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April 12, 2010
AARP The Magazine and Publishers Weekly have teamed up to let you know about the latest fiction, nonfiction, and lifestyle/self-help of interest to you. Once you've checked out the selections below, visit Publishers Weekly's fiction and nonfiction pages for reviews, author Q&As, and more.
The Man from Saigon
By Marti Leimbach (Doubleday/Talese, $25.95)
This powerful novel, set in Vietnam in 1967, tells the story of Susan Gifford, a women's magazine writer who arrives in-country to write human-interest stories and instead winds up covering combat. Leimbach expertly captures the contradictions of our involvement in Vietnam, producing a solid addition to the literature of an endlessly reconsidered conflict.
So Much for That
By Lionel Shriver (Harper, $25.99)
A man's plan to sell his business and retire to the tropics goes off the rails when his wife falls ill. If it's possible to write a riveting novel about health care, Shriver has done so. In her hands the protagonist becomes a champion of middle-class American plight, railing against the insurance industry. Timely or what?
Print the Legend
By Craig McDonald (Minotaur, $24.99)
Set at a conference of Hemingway scholars in 1965, this provocative mystery will appeal to readers who have never quite reconciled themselves to the notion of Papa's 1961 suicide. Might his fourth wife, Mary, have pulled the trigger as an act or mercy?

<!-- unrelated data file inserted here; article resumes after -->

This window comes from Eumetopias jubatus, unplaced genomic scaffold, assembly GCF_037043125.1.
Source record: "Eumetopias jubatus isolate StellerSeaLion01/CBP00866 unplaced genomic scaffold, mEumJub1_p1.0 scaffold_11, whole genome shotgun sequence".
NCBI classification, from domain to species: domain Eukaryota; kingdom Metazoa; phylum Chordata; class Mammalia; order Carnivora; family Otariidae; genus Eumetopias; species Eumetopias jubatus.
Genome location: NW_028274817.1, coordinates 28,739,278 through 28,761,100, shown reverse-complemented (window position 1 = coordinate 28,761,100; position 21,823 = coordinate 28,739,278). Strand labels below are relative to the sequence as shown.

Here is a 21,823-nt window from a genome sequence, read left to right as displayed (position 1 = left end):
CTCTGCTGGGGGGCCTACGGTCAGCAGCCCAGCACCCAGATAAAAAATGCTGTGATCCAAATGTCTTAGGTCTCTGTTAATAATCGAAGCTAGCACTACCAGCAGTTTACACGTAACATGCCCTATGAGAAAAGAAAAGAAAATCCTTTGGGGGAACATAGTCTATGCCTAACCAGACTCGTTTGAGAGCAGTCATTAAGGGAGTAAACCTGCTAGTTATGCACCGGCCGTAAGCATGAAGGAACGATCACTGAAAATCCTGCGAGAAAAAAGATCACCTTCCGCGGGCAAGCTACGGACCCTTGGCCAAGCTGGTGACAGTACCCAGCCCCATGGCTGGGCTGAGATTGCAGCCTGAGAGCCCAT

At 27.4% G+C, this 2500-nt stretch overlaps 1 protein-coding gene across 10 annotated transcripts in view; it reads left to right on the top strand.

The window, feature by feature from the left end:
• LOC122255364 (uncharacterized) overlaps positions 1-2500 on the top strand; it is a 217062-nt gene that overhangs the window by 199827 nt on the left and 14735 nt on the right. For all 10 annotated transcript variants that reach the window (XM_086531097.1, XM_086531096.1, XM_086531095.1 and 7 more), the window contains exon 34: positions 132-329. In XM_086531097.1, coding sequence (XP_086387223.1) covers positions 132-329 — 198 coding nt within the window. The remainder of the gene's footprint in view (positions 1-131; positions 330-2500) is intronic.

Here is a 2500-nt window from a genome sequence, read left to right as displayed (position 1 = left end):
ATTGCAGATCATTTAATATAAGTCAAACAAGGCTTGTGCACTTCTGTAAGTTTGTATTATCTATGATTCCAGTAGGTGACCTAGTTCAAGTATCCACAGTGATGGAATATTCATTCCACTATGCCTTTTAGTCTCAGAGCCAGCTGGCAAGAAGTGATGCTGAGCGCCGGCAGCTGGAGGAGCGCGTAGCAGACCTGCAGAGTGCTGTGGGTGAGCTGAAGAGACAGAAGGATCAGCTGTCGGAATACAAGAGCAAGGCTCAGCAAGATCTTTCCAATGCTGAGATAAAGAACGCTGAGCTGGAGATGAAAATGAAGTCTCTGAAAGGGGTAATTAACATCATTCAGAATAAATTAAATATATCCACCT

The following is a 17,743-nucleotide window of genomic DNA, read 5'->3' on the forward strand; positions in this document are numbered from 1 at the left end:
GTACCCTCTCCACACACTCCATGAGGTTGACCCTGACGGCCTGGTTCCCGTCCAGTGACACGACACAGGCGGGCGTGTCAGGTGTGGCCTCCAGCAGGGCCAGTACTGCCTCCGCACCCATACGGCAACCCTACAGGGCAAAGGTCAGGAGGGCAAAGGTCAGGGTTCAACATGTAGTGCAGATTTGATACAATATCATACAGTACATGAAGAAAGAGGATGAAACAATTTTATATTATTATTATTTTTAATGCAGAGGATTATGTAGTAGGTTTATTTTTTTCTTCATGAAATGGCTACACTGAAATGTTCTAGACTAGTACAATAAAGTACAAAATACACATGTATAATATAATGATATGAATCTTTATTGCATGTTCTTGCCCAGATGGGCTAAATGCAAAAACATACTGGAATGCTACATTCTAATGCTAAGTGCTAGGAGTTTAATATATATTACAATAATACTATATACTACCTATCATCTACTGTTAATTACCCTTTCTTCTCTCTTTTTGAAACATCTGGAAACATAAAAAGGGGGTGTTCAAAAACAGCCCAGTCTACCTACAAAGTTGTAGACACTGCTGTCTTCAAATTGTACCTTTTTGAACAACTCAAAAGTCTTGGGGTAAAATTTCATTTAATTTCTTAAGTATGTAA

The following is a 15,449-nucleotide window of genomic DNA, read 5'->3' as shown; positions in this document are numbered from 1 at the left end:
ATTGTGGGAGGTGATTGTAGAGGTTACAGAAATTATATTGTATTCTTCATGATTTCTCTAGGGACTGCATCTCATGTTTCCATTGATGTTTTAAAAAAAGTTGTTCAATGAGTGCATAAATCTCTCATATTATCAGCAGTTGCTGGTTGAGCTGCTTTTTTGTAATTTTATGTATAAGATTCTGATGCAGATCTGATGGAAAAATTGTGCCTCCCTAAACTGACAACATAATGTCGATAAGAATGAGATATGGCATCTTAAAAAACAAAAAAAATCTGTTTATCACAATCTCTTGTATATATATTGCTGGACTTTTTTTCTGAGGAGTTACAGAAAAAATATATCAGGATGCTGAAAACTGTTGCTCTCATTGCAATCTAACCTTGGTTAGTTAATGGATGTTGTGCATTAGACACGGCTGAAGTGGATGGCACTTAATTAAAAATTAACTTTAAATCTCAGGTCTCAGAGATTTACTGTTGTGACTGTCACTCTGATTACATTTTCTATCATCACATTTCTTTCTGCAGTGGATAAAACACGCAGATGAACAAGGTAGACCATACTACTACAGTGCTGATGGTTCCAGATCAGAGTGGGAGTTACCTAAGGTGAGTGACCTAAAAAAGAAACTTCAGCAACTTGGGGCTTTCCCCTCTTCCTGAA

By Gar Anthony Haywood (Severn House, $28.95)
Reverberations of a crime committed in their youth dog three middle-aged men through their later years. Haywood sets his beautifully crafted novel of unintended consequences in Los Angeles, where events unfold before the reader's eyes with the ineluctability of a Greek tragedy.
Known to Evil
By Walter Mosley (Riverhead, $25.95)
Leonid McGill continues to seek atonement for the lives he has ruined in Mosley's second contemporary noir to feature the 54-year-old New York City P.I. Anyone who has ever grappled with a situation involving a spouse, a grown child, and/or a mistress (!?) will definitely be able to relate.
The Possessed: Adventures with Russian Books and the People Who Read Them
By Elif Batuman (Farrar, Straus & Giroux, $15)
In this quirky work of literary nonfiction, Batuman travels from Palo Alto to Yasna Polyana, Bulgaria, pursuing her passion for the greats of Russian literature. Her journeys and mishaps leaven the classic brand of Russian tragedy with humor.
Valley of Death: The Tragedy at Dien Bien Phu that Led America into the Vietnam War
By Ted Morgan (Random House, $35)
Pulitzer Prize-winning journalist Morgan, the author of Reds, brilliantly reconstructs Vietnam's epic defeat of the French at Dien Bien Phu. That debacle ended French colonial power in Indochina—and set the stage for America's own calamitous involvement there.
The Poisoner's Handbook: Murder and the Birth of Forensic Medicine in Jazz Age New York
By Deborah Blum (Penguin Press, $25.95)
Another Pulitzer recipient, Blum blends true crime, science, and the ambience of The Roaring '20s in her account of two pioneering NYPD scientists who founded the science of forensics. (Imagine 21st-century TV without them!)
Tammy Wynette: Tragic Country Queen—A Biography
By Jimmy McDonough (Viking, $26.95)